Profit is the name of the game in most business ventures, of course. But sometimes business owners have to forego short-term profits to meet long-term goals.
Curt and Sharon Jacques, owners of West Lebanon Feed and Supply in West Lebanon, NH, found themselves in that situation earlier this winter. A shortfall in the local supply of hay, due mostly to an unusually wet, cold growing season in 2008, meant many of their horse-owning customers were struggling to pay for feed. “Historically, we’ve been able to count on local farmers to meet our needs,” says Curt Jacques, noting his store typically sells 100 small square bales a week during the cold weather months, mostly to local horse owners. “But the weather we had last year was terrible for making hay. It affected both the quality and the quantity of the local supply.”
In turn, the supply shortage pushed up average prices for 35-lb bales to the $8 level heading into the winter months. “It was to the point where a lot of people were thinking about getting rid of their animals because they couldn’t afford feed,” says Jacques. “And, for obvious reasons, that’s something we didn’t want to see happen.”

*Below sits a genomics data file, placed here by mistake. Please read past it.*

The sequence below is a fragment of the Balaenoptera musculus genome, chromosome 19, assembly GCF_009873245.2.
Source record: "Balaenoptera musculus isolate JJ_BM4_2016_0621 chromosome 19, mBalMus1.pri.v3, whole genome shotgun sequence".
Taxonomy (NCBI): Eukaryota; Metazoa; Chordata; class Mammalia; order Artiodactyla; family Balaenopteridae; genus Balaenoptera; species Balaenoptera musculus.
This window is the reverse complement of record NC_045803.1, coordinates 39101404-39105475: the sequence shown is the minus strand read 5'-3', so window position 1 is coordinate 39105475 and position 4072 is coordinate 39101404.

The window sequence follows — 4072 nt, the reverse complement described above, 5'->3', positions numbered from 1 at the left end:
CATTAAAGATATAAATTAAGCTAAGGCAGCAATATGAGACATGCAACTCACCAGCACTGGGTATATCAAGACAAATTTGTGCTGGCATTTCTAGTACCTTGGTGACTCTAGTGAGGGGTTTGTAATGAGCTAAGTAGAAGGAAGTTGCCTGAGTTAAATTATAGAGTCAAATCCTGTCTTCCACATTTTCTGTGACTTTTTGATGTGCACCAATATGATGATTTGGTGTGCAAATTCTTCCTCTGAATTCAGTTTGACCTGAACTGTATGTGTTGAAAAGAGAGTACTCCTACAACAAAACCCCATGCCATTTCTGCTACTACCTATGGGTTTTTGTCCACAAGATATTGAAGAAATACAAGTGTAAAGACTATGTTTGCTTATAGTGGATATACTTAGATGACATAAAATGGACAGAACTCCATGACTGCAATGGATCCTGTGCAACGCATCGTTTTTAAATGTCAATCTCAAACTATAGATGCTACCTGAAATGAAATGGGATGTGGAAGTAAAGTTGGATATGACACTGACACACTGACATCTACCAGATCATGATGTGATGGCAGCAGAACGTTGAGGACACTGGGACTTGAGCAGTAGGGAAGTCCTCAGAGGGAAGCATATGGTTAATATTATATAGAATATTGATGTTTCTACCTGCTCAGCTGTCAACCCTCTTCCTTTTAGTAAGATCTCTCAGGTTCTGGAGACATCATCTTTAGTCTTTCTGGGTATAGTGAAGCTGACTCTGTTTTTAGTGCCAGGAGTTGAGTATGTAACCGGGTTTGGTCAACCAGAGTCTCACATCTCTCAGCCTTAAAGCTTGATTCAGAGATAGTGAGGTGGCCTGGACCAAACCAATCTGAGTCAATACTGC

To address the problem, the Jacques opted to bring in a semi load of bales from Quebec. They offered the hay to customers at cost during a special Saturday sale event in early January. On the day of the sale, the bales sold out quickly. About 40 customers paid $4.83 for mixed grass hay bales weighing around 45 lbs. When a waiting list developed after that event, the Jacques followed up by holding a second “at cost” sale in mid-January. It was equally well-attended, and now a third sale is planned for early next month.
“We look at it as an investment in our business and in the animal husbandry industry in general,” says Jacques. “If we can provide hay at a more-reasonable price, our customers will still be around to buy from us. It’s also just the right thing to do.”
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